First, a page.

7. Apology accepted. I didn’t mean to be so sensitive, but it really wasn’t a very nice way to describe someone’s neighborhood.

    Yes I can stop visiting this site but that’s just not my style.

    I have enjoyed your site a lot and all the great post since the article in the Appeal last fall and I thought you cared about the community. When we start describing things in a negative way, people start treating them in a negative way and that isn’t right. I just had to stand up for the people and the property they have probably worked really hard to have in that area. I have worked really hard for the things I have and I work hard taking care of them. Sure they are only material things, but I value them because of the effort it took to get them.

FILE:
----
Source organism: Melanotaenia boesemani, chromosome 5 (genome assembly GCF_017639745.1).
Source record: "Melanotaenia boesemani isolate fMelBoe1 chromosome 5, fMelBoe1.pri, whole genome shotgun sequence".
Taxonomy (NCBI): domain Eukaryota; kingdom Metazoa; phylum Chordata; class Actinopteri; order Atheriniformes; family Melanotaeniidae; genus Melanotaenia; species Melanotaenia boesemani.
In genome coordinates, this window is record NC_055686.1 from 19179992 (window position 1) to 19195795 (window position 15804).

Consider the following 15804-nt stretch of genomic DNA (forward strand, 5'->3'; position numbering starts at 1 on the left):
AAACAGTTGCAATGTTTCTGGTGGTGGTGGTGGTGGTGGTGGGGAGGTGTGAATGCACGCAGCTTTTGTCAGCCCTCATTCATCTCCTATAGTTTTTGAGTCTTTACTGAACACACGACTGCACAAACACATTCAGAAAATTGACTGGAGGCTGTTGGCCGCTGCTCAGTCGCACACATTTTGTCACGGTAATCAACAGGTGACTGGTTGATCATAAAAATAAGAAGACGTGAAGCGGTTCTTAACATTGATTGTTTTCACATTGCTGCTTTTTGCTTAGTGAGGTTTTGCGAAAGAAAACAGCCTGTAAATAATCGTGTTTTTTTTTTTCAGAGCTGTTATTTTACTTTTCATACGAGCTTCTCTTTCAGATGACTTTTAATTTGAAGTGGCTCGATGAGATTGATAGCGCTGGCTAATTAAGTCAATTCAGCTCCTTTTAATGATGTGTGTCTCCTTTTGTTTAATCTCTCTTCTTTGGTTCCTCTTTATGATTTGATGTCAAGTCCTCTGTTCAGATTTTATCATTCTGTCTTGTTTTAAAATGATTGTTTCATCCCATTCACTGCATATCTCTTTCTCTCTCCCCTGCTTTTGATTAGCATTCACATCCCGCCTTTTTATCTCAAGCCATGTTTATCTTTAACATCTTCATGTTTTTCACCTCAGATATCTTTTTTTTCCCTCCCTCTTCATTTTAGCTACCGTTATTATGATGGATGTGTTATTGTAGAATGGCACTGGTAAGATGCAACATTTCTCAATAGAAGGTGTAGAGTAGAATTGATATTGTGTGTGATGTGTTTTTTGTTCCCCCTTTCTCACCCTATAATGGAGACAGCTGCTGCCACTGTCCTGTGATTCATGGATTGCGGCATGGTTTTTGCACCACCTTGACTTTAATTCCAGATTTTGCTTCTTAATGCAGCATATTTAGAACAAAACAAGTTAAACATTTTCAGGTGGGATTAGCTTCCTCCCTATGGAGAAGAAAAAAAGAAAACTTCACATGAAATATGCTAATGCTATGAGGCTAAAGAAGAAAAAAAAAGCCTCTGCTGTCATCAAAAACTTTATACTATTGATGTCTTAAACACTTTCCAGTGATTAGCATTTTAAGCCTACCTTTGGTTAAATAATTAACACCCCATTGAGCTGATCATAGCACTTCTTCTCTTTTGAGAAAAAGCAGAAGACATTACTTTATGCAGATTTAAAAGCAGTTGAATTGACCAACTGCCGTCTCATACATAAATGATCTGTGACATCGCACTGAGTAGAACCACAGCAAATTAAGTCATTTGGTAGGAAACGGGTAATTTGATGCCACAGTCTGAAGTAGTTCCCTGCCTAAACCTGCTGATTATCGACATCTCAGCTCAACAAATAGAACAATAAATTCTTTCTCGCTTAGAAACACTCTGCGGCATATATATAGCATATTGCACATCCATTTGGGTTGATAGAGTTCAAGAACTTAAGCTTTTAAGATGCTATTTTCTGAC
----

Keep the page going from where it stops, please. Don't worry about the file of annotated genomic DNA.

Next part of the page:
Your last post says it all, “a cycling community” is a really worthwhile cause.
    I’m an avid bike rider and enjoy riding all over this town and in the mountains and value people for all they have to offer.

    keep riding.

  8. I have to side with Jeff on this. We discussed the “encampment” issue for a moment during the ride out. Keep in mind most of our remarks were in regard to the area in between East Nye / Carmine Street going North and South and North Carson / East Graves (College Pkwy) East and West

    My observation of the neighborhood in the area described above reflects what Jeff said but I will take it a bit farther. I see many small and large properties that are smashed together with absolutely no regard for symmetry. Some of these properties have homes built upon a foundation of concrete, others are perched upon cinder blocks, axles & wheels, or simply jacked up on stilts with skirts loosely fashioned upon it’s base. Some of the yards are meticulously cared for while others have not been groomed in decades. I see broken fences, overgrown cottonwood trees and tumbleweeds.